Strong strombolian activity resumed at Etna's Southeast Crater at 00:21 UTC on May 19, 2021, and evolved into the 18th paroxysmal eruptive episode since February 16 and the first since April 1. The entire event lasted about 5 hours.
Strombolian activity intensified at 00:34 UTC today, with a sudden increase of volcanic tremor to high values and ash emissions toward the E. The source of the tremor was localized near the Southeast Crater at a depth of about 2.5 km (1.5 miles) above sea level.
The activity continued intensifying and evolved into a new paroxysmal episode at around 01:17 UTC, producing a small lava flow at 02:35 UTC.
The Aviation Color Code was raised to Red at 01:21 UTC for the first time since April 1.
The volcanic ash emissions rose up to 6 km (20 000 feet) a.s.l. at 02:38 UTC.
Scenes from the episode of lava fountaining at #Etna's Southeast Crater early on 19 May 2021, seen from home in Tremestieri Etneo (20 km south of the summit). Real sound, every now and then you can hear the rumbling of the volcano between the birds chirping and singing. pic.twitter.com/0hafH8Qvfn— Boris Behncke (@etnaboris) May 19, 2021
Lava fountaining ended around 05:16 UTC, while the small lava flow that expanded in the SW direction appeared to be poorly feed.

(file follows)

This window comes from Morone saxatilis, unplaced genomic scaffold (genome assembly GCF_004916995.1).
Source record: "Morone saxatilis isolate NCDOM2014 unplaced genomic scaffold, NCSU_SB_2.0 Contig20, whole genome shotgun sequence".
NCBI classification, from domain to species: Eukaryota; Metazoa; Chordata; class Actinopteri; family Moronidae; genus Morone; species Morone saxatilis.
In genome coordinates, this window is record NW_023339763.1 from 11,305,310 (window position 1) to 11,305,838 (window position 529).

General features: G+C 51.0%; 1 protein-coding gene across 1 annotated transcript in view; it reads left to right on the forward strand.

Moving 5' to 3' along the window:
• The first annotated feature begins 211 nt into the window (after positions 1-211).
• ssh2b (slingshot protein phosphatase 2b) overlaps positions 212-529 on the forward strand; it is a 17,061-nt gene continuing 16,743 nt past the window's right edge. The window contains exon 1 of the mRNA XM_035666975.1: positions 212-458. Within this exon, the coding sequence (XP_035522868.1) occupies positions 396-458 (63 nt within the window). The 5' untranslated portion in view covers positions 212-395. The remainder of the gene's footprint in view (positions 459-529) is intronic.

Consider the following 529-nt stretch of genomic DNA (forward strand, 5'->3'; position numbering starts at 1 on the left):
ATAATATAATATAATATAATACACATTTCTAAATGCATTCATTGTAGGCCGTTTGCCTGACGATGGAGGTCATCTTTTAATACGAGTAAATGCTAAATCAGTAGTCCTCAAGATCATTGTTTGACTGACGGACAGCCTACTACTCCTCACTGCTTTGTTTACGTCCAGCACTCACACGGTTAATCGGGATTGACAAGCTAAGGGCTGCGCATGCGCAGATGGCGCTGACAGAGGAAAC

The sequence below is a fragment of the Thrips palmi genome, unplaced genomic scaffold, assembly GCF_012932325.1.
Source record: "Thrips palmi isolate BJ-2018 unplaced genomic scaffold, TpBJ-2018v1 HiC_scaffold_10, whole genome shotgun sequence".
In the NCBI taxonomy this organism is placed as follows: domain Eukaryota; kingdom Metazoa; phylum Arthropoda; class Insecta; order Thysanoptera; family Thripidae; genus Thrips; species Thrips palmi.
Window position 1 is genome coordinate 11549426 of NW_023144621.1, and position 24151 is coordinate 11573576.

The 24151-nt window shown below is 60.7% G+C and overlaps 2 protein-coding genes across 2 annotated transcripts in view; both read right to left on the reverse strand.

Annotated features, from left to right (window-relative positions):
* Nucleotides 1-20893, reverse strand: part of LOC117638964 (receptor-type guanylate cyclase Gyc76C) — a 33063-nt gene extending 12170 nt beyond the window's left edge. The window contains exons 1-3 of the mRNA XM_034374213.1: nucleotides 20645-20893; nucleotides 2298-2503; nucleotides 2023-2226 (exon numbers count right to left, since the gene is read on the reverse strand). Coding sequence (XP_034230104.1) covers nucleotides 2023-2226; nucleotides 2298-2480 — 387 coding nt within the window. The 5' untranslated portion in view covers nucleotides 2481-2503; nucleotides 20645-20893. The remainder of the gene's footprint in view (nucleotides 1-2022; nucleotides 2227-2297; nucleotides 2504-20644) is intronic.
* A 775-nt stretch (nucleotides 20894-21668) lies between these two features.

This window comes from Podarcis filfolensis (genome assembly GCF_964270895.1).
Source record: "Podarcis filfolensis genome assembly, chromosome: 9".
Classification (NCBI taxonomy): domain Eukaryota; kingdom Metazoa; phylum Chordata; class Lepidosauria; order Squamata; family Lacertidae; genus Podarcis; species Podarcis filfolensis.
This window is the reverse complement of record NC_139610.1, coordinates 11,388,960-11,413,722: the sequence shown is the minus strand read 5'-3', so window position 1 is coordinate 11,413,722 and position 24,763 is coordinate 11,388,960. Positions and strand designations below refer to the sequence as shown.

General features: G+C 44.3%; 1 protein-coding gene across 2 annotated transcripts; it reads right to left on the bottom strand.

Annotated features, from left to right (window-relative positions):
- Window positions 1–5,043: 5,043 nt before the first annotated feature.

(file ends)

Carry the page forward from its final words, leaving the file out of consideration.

Volcanic tremors started decreasing at the time, settling at average levels at depths between 2.8 - 2.9 km (1.7 - 1.8 miles) a.s.l.
The Aviation Color Code was lowered to Orange at 05:19 UTC.
Etna erupting on May 19, 2021. Credit: Boris Behncke/INGV
SO2 column produced by the eruption of Etna volcano on May 19, 2021. Credit: Copernicus EU/Sentinel-5P, ADAM Platform, Antonio Vecoli
This was Etna's 1st paroxysmal eruptive episode since April 1 and the 18th since February 16. All of them can be found at the following link: watchers.news/tag/etna.
Mount Etna, towering above Catania, Sicily's second-largest city, has one of the world's longest documented records of historical volcanism, dating back to 1500 BCE.
Historical lava flows of basaltic composition cover much of the surface of this massive volcano, whose edifice is the highest and most voluminous in Italy.
The Mongibello stratovolcano, truncated by several small calderas, was constructed during the late Pleistocene and Holocene over an older shield volcano. The most prominent morphological feature of Etna is the Valle del Bove, a 5 x 10 km (5.1 x 6.2 miles) horseshoe-shaped caldera open to the east.
Two styles of eruptive activity typically occur at Etna. Persistent explosive eruptions, sometimes with minor lava emissions, take place from one or more of the three prominent summit craters, the Central Crater, NE Crater, and SE Crater (the latter formed in 1978).
Flank vents, typically with higher effusion rates, are less frequently active and originate from fissures that open progressively downward from near the summit (usually accompanied by strombolian eruptions at the upper end).
Cinder cones are commonly constructed over the vents of lower-flank lava flows. Lava flows extend to the foot of the volcano on all sides and have reached the sea over a broad area on the SE flank. (GVP)
Featured image: Etna volcano erupting on May 19, 2021. Credit: Boris Behncke/INGV